Despite a 12 per cent decrease from the previous season attributed to trade tensions with the US and a slowdown in manufacturing during the COVID-19 containment, China is expected to remain the world’s largest importer of cotton lint and import 1.8 million tonnes of cotton in 2019-20, according to the International Cotton Advisory Committee (ICAC).

 

As tariffs on cotton lint increased in 2018-19, making US cotton 25 per cent more costly to Chinese importers compared to other growths, China had also increased the total volume of imports of cotton lint. As China increased its total imports of cotton lint from 1.3 million tonnes in 2017-18 to 2.1 million tonnes in 2018-19, US cotton exports to China decreased from 528,000 tonnes in 2018 to 360,000 tonnes in 2019.

 

“Market share in China shifted over this period with imports from Brazil increasing by over 170 per cent in 2018-19,” ICAC said in its June estimate of world cotton supply and demand.

 

As phase one of the trade agreement entered into force, stringent COVID-19 containment measures in countries have slowed manufacturing and trade across the globe. With global cotton consumption revised down to 22.5 million tonnes for 2019-20, a 13 per cent decrease from the previous season, trade is expected to decrease to 8.25 million tonnes, an 11 per cent decrease. Imports to China have shifted again during this period of reduced demand from both COVID-19 containment and trade agreements.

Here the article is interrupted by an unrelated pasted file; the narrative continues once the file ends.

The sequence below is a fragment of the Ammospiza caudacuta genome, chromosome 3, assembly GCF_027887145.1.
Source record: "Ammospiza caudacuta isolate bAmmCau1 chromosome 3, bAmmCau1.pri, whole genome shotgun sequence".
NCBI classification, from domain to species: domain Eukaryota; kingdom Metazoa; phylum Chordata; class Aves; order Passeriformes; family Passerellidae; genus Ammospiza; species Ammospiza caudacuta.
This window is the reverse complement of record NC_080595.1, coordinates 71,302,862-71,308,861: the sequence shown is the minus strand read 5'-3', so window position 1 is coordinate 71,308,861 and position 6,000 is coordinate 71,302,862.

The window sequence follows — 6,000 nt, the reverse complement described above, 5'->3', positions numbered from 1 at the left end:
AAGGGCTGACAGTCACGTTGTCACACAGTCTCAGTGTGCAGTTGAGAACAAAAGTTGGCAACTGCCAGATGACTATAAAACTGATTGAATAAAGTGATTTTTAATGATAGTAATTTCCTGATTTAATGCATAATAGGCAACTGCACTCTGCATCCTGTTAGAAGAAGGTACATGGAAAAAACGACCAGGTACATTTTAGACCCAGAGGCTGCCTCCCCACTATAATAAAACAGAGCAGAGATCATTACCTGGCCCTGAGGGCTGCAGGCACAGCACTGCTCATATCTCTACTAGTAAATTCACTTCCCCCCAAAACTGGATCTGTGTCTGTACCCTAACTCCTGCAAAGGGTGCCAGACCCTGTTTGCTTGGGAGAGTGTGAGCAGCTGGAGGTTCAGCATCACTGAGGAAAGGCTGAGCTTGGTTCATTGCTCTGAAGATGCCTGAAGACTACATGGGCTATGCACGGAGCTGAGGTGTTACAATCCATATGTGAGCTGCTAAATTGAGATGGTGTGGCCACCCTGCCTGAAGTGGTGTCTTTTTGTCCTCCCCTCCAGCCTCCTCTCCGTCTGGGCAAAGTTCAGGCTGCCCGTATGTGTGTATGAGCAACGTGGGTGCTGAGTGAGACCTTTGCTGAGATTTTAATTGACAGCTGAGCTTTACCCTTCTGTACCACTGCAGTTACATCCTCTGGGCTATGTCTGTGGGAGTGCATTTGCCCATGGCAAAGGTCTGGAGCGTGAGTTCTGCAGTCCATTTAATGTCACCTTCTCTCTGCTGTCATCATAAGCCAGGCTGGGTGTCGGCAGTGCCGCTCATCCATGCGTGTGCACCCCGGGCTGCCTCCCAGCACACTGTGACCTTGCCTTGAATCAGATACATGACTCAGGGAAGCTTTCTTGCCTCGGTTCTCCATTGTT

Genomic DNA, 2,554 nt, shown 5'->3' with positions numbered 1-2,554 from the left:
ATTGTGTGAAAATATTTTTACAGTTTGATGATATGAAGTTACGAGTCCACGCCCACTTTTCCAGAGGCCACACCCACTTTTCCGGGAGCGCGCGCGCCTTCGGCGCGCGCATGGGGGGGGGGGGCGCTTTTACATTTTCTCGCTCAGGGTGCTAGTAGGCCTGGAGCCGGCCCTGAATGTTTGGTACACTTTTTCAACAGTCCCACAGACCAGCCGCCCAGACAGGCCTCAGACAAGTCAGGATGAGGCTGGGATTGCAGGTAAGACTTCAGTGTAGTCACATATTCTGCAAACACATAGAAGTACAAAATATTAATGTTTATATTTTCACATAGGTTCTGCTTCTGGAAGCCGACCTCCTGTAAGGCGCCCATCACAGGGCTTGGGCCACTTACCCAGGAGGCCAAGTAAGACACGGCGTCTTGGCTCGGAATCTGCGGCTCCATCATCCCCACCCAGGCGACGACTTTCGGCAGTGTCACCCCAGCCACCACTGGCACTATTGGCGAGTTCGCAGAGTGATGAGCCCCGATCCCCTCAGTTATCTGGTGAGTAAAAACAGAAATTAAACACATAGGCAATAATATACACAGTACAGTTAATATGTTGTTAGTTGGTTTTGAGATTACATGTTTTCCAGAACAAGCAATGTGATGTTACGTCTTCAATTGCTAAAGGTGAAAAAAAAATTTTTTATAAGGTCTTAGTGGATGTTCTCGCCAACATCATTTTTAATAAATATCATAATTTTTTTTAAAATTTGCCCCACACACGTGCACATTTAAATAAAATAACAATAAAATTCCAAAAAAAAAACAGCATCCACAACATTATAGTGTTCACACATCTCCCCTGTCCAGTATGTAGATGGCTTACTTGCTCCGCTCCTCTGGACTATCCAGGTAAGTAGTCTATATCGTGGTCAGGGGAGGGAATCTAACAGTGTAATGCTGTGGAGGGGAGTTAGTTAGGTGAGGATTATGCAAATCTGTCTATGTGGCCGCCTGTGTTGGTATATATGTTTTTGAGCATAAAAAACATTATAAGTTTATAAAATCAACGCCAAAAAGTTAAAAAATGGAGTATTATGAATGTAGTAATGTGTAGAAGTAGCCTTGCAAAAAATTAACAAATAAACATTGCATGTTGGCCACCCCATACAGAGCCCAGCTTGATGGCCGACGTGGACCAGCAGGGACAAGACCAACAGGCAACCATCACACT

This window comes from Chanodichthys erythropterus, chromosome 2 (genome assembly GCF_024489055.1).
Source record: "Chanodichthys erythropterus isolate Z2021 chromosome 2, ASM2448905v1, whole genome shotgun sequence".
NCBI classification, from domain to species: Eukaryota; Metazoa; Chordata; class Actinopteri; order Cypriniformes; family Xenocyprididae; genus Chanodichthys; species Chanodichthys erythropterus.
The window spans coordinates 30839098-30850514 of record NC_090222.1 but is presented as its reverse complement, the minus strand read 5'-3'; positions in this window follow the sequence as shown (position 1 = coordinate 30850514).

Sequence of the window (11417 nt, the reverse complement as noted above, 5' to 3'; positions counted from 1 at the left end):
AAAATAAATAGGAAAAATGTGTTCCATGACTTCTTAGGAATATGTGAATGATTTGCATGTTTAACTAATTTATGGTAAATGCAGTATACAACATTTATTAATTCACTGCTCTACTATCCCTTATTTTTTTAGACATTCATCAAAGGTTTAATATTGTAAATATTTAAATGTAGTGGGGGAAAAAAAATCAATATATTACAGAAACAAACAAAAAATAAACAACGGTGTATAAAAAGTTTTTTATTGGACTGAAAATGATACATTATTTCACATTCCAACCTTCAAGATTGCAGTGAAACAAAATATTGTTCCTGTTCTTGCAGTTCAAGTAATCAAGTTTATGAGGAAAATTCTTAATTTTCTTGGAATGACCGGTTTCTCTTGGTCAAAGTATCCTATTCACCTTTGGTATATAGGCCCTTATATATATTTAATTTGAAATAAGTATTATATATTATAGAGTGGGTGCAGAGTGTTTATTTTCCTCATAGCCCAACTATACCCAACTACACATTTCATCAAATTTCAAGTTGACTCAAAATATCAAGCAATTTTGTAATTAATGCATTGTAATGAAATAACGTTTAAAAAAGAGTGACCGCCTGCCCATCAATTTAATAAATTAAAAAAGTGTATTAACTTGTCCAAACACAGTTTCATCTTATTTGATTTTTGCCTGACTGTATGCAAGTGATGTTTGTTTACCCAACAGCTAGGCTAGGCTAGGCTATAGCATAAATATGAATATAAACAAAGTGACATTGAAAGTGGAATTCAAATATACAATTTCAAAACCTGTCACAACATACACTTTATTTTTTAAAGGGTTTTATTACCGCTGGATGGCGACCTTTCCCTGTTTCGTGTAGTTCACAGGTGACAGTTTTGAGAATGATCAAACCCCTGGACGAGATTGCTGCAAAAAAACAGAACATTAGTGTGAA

Comparing the August through April period for the 2018-19 and 2019-20 seasons, global imports for the nine-month period are estimated at 1.245 million tonnes, a 22 per cent decrease from the previous period, the ICAC period said.

 

During the 2018-19 season, as US exports to China decreased, Brazil gained market share to China. Australia, India and West Africa also increased cotton lint exports to China during the 2018-19 season.

 

For the 2019-20 season, Brazil is expected to export over 1.8 million tonnes globally and through April 2020 (where the latest data is available), has exported an estimated 527,000 tonnes to China, a 30 per cent increase from the previous period. The United States is expected to export 3 million tonnes globally and through April has exported an estimated 277,000 tonnes to China, a 29 per cent increase from the previous period. Other countries and regions exporting to China that had seen increases during the 2018-19 season are showing declines in exports to China in the August through April period.

 

Drought conditions in Australia have limited total exports for 2019-20. Exports from India to China have decreased following an increase the previous season. Exports from West Africa (including Benin, Burkina Faso, Chad, Cote d’Ivoire, Mali and Togo) show a 48 per cent decrease over the period. Exports from other countries to China, including Sudan, Mexico, Uzbekistan, Greece and Kazakhstan, have seen decreases that range from 7 per cent to 73 per cent.

 

Following production and a growth in exports in 2018-19, total exports from West Africa are expected to decrease in 2019-20 to 1.1 million tonnes. With production estimated at 1.3 million tonnes for the region, stock levels would increase if quantities of the 2019-20 crop are not exported. Imports from West African countries to China have fallen by 48 per cent over the August to April period with limited opportunities to export under reduced demand from COVID-19 containment and improving trade relations between the US and China.